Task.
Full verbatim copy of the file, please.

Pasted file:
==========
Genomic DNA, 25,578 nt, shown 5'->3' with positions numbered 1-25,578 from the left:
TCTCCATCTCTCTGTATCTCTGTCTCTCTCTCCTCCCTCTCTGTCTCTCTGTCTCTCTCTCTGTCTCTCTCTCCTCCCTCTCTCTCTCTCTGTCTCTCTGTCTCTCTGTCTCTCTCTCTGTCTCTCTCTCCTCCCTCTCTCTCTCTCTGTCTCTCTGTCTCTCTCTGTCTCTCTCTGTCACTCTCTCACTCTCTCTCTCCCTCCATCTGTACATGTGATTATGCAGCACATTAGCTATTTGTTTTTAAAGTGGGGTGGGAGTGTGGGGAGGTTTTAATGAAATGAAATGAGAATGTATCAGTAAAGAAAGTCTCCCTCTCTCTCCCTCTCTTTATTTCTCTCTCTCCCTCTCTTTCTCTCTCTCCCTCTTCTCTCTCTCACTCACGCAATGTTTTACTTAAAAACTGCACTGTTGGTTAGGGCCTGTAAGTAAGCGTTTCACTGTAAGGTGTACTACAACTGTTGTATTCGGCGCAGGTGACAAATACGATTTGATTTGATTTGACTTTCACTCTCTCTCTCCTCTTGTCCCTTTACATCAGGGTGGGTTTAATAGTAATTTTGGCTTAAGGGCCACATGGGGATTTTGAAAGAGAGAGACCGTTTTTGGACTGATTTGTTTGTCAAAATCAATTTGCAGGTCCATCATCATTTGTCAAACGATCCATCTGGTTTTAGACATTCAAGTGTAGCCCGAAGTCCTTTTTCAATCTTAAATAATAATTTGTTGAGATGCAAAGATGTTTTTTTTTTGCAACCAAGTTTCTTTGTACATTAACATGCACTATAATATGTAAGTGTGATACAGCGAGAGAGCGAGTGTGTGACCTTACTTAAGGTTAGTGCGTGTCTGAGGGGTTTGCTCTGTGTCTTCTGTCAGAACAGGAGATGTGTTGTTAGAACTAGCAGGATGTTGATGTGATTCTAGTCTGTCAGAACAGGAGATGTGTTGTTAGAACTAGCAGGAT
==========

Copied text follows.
Genomic DNA, 25,578 nt, shown 5'->3' with positions numbered 1-25,578 from the left:
TCTCCATCTCTCTGTATCTCTGTCTCTCTCTCCTCCCTCTCTGTCTCTCTGTCTCTCTCTCTGTCTCTCTCTCCTCCCTCTCTCTCTCTCTGTCTCTCTGTCTCTCTGTCTCTCTCTCTGTCTCTCTCTCCTCCCTCTCTCTCTCTCTGTCTCTCTGTCTCTCTCTGTCTCTCTCTGTCACTCTCTCACTCTCTCTCTCCCTCCATCTGTACATGTGATTATGCAGCACATTAGCTATTTGTTTTTAAAGTGGGGTGGGAGTGTGGGGAGGTTTTAATGAAATGAAATGAGAATGTATCAGTAAAGAAAGTCTCCCTCTCTCTCCCTCTCTTTATTTCTCTCTCTCCCTCTCTTTCTCTCTCTCCCTCTTCTCTCTCTCACTCACGCAATGTTTTACTTAAAAACTGCACTGTTGGTTAGGGCCTGTAAGTAAGCGTTTCACTGTAAGGTGTACTACAACTGTTGTATTCGGCGCAGGTGACAAATACGATTTGATTTGATTTGACTTTCACTCTCTCTCTCCTCTTGTCCCTTTACATCAGGGTGGGTTTAATAGTAATTTTGGCTTAAGGGCCACATGGGGATTTTGAAAGAGAGAGACCGTTTTTGGACTGATTTGTTTGTCAAAATCAATTTGCAGGTCCATCATCATTTGTCAAACGATCCATCTGGTTTTAGACATTCAAGTGTAGCCCGAAGTCCTTTTTCAATCTTAAATAATAATTTGTTGAGATGCAAAGATGTTTTTTTTTTGCAACCAAGTTTCTTTGTACATTAACATGCACTATAATATGTAAGTGTGATACAGCGAGAGAGCGAGTGTGTGACCTTACTTAAGGTTAGTGCGTGTCTGAGGGGTTTGCTCTGTGTCTTCTGTCAGAACAGGAGATGTGTTGTTAGAACTAGCAGGATGTTGATGTGATTCTAGTCTGTCAGAACAGGAGATGTGTTGTTAGAACTAGCAGGAT